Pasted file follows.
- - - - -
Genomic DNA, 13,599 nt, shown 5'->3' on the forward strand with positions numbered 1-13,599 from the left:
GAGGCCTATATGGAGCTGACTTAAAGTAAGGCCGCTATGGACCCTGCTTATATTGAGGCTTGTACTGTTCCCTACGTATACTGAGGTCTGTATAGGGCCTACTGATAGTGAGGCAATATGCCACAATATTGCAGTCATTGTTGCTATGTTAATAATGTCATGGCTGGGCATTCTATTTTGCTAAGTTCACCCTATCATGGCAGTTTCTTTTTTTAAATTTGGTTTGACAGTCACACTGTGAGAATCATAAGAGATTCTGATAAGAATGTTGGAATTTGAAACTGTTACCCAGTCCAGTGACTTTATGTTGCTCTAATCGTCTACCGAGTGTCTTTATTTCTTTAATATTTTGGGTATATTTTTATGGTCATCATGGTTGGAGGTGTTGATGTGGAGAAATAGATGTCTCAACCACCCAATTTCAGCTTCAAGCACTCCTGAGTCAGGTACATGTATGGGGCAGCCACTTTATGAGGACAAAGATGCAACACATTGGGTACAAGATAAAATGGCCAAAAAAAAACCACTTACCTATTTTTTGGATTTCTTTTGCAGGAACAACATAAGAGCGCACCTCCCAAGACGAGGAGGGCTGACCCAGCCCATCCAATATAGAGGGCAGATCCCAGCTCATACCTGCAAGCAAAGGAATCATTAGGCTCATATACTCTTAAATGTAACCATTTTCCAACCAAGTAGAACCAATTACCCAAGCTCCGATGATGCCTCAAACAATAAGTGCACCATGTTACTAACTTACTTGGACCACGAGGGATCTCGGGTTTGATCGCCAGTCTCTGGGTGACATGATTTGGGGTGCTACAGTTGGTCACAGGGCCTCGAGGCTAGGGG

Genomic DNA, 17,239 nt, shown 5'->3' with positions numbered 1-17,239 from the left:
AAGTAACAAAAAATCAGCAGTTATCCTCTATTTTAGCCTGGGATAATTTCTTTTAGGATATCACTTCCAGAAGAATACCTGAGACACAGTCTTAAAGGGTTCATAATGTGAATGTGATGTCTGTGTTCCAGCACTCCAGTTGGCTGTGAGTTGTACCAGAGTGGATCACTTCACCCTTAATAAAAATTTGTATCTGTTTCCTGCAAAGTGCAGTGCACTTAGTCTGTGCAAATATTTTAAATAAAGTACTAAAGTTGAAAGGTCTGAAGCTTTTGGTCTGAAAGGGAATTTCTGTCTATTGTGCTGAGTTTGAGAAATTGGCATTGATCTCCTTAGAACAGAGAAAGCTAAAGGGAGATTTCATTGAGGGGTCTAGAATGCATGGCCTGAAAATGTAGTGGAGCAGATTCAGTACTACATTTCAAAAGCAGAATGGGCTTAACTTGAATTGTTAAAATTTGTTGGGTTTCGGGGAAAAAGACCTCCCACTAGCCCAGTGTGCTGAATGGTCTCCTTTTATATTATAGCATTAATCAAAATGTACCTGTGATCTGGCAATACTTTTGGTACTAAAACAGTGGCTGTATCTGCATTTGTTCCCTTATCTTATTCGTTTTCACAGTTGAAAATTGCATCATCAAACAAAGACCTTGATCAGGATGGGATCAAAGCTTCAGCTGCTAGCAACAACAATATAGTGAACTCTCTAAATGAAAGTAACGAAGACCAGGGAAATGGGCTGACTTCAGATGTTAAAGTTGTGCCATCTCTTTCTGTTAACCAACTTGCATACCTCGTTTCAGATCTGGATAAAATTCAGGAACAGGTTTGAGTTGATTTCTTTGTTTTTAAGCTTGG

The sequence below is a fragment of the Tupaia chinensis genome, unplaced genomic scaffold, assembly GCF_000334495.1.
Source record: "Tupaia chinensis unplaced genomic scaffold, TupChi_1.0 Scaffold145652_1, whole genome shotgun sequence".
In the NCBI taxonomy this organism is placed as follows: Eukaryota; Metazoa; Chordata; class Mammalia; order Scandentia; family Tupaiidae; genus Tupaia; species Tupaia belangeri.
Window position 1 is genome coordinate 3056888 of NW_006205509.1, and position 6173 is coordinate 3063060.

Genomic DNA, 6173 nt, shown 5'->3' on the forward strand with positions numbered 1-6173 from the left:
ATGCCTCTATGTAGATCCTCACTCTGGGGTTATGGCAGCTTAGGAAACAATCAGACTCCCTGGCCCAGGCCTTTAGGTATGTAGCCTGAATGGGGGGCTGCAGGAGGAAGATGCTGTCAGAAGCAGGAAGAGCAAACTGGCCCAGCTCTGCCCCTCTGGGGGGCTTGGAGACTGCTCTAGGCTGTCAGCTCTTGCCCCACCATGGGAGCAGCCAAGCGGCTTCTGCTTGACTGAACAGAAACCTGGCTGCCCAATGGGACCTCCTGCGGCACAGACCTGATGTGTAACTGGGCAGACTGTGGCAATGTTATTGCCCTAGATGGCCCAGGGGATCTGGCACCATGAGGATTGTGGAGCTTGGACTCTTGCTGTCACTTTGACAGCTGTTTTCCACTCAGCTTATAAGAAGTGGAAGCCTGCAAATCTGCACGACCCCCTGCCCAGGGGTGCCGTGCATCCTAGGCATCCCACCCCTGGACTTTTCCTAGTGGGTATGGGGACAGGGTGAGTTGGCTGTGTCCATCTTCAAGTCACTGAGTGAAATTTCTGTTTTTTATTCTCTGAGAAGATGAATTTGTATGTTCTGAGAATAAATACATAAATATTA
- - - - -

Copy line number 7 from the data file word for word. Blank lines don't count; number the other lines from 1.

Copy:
In the NCBI taxonomy this organism is placed as follows: Eukaryota; Metazoa; Chordata; class Mammalia; order Scandentia; family Tupaiidae; genus Tupaia; species Tupaia belangeri.